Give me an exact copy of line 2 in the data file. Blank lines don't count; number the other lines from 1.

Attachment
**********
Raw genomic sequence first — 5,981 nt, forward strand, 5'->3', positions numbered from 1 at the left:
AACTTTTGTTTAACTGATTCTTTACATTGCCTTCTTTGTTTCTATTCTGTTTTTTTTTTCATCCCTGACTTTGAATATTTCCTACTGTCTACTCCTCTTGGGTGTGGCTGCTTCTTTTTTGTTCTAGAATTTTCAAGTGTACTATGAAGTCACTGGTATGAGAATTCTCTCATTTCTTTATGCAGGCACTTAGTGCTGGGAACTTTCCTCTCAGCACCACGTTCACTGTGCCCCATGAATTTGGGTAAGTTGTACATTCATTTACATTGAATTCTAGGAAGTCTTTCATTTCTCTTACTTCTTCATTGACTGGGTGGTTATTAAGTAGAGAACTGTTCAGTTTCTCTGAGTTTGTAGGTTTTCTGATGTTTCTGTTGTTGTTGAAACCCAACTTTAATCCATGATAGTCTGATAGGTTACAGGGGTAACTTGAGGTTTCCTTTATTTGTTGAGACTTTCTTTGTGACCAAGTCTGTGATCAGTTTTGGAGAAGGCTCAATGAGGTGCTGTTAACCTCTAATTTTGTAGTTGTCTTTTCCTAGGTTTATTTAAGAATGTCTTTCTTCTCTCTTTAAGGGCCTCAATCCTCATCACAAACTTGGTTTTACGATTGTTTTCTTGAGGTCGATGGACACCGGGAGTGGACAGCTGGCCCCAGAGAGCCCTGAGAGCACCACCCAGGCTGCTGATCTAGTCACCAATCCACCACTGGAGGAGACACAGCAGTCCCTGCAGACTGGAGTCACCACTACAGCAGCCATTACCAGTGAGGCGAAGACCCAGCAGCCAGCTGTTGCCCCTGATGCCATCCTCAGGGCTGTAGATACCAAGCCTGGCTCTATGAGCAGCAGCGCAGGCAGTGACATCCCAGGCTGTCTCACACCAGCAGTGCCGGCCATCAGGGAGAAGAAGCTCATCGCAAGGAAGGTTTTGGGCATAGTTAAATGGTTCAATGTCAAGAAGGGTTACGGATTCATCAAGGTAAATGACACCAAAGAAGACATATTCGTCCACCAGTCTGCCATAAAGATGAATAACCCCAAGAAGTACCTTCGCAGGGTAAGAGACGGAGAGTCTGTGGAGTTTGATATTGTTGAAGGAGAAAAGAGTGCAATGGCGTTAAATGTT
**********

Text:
AACTTTTGTTTAACTGATTCTTTACATTGCCTTCTTTGTTTCTATTCTGTTTTTTTTTTCATCCCTGACTTTGAATATTTCCTACTGTCTACTCCTCTTGGGTGTGGCTGCTTCTTTTTTGTTCTAGAATTTTCAAGTGTACTATGAAGTCACTGGTATGAGAATTCTCTCATTTCTTTATGCAGGCACTTAGTGCTGGGAACTTTCCTCTCAGCACCACGTTCACTGTGCCCCATGAATTTGGGTAAGTTGTACATTCATTTACATTGAATTCTAGGAAGTCTTTCATTTCTCTTACTTCTTCATTGACTGGGTGGTTATTAAGTAGAGAACTGTTCAGTTTCTCTGAGTTTGTAGGTTTTCTGATGTTTCTGTTGTTGTTGAAACCCAACTTTAATCCATGATAGTCTGATAGGTTACAGGGGTAACTTGAGGTTTCCTTTATTTGTTGAGACTTTCTTTGTGACCAAGTCTGTGATCAGTTTTGGAGAAGGCTCAATGAGGTGCTGTTAACCTCTAATTTTGTAGTTGTCTTTTCCTAGGTTTATTTAAGAATGTCTTTCTTCTCTCTTTAAGGGCCTCAATCCTCATCACAAACTTGGTTTTACGATTGTTTTCTTGAGGTCGATGGACACCGGGAGTGGACAGCTGGCCCCAGAGAGCCCTGAGAGCACCACCCAGGCTGCTGATCTAGTCACCAATCCACCACTGGAGGAGACACAGCAGTCCCTGCAGACTGGAGTCACCACTACAGCAGCCATTACCAGTGAGGCGAAGACCCAGCAGCCAGCTGTTGCCCCTGATGCCATCCTCAGGGCTGTAGATACCAAGCCTGGCTCTATGAGCAGCAGCGCAGGCAGTGACATCCCAGGCTGTCTCACACCAGCAGTGCCGGCCATCAGGGAGAAGAAGCTCATCGCAAGGAAGGTTTTGGGCATAGTTAAATGGTTCAATGTCAAGAAGGGTTACGGATTCATCAAGGTAAATGACACCAAAGAAGACATATTCGTCCACCAGTCTGCCATAAAGATGAATAACCCCAAGAAGTACCTTCGCAGGGTAAGAGACGGAGAGTCTGTGGAGTTTGATATTGTTGAAGGAGAAAAGAGTGCAATGGCGTTAAATGTT